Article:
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Analyzing the Production of the Law of Cyberspace

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Abstract:

This paper analyzes the role of societal institutions in the development of code. The term “code” refers to the architecture of communication technologies, which includes its hardware and software components. It is widely recognized both in both the communications and legal literature that code is analogous to the law of cyberspace. Our analysis begins to explain why code developed in different institutions differ in various social and technical attributes, such as their support for standards or the attention to privacy considerations. The institutions we consider include universities, firms, consortia, and the open source movement. We specifically analyze how institutions differ in structure, their motivations, and how they are differentially affected by social, political, economic, and legal influences. This analysis provides a crucial first step in understanding the production of the law of cyberspace. Eventually, this analysis will allow scholars and policymakers to assess and to begin proactively shaping the development of code to meet societal concerns.

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develop (137), code (136), sourc (83), open (80), standard (66), research (65), univers (63), institut (49), firm (45), technolog (41), avail (39), consortia (36), see (36), note (34), econom (32), influenc (32), work (31), movement (30), 2001 (29), use (28), process (26),

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production, code, societal institutions, law, Internet
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Name: International Communication Association
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MLA Citation:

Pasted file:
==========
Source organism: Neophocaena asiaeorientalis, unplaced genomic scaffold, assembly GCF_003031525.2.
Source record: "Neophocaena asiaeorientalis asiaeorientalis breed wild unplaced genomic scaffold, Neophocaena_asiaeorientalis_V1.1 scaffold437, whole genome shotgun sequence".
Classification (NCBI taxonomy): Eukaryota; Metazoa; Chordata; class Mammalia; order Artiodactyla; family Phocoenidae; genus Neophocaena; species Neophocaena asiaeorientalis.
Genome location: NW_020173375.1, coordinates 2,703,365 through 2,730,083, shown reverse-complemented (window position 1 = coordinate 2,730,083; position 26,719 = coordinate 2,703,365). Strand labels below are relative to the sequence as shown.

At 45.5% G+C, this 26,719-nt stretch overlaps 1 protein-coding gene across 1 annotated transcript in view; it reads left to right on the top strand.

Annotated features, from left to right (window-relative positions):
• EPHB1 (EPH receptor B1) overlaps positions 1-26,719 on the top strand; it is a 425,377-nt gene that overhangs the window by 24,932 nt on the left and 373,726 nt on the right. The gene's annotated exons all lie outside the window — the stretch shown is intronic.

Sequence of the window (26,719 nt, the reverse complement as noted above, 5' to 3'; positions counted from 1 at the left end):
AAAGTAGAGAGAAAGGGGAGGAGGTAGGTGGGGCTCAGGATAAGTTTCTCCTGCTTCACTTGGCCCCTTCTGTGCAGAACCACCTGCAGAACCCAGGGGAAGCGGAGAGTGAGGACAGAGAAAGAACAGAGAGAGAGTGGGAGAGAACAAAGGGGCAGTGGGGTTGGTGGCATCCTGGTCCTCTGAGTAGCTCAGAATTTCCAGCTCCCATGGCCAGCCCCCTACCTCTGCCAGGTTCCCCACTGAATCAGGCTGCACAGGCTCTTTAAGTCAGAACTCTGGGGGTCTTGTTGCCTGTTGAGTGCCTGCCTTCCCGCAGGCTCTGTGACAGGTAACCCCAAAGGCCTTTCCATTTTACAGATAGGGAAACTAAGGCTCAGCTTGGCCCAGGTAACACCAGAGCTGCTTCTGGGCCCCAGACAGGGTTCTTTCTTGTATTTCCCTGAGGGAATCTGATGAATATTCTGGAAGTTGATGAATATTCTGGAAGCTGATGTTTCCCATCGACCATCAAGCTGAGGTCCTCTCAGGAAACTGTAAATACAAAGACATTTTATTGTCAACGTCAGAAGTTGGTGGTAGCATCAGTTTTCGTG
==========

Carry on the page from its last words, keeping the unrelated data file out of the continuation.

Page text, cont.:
Shah, Rajiv. and Kesan, Jay. "Analyzing the Production of the Law of Cyberspace" Paper presented at the annual meeting of the International Communication Association, Marriott Hotel, San Diego, CA, May 27, 2003 <Not Available>. 2009-05-26 <http://www.allacademic.com/meta/p112118_index.html>

APA Citation:

Shah, R. C. and Kesan, J. P. , 2003-05-27 "Analyzing the Production of the Law of Cyberspace" Paper presented at the annual meeting of the International Communication Association, Marriott Hotel, San Diego, CA Online <.PDF>. 2009-05-26 from http://www.allacademic.com/meta/p112118_index.html

Publication Type: Conference Paper/Unpublished Manuscript
Review Method: Peer Reviewed
Abstract: This paper analyzes the role of societal institutions in the development of code. The term “code” refers to the architecture of communication technologies, which includes its hardware and software components. It is widely recognized both in both the communications and legal literature that code is analogous to the law of cyberspace. Our analysis begins to explain why code developed in different institutions differ in various social and technical attributes, such as their support for standards or the attention to privacy considerations. The institutions we consider include universities, firms, consortia, and the open source movement. We specifically analyze how institutions differ in structure, their motivations, and how they are differentially affected by social, political, economic, and legal influences. This analysis provides a crucial first step in understanding the production of the law of cyberspace. Eventually, this analysis will allow scholars and policymakers to assess and to begin proactively shaping the development of code to meet societal concerns.

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Document Type: .PDF
Page count: 24
Word count: 8836
Text sample:
Analyzing the Production of the Law of Cyberspace Abstract: This paper analyzes the role of societal institutions in the development of code. The term “code” refers to the architecture of communication technologies which includes its hardware and software components. It is widely recognized both in both the communications and legal literature that code is analogous to the law of cyberspace. Our analysis begins to explain why code developed in different institutions differ in various social and technical attributes such
or by placing different influences upon an institution society can potentially shape the development of code to address various societal 90 Frauenheim supra note 75 (describing the thousands of open source projects at SourceForge.net). 91 (discussing the GNU General Public License). 23 concerns. Already policymakers are seeking to influence the development of code to address concerns such as privacy and security. Our future work will aim to provide scholars and policymakers with such a framework so they may wield


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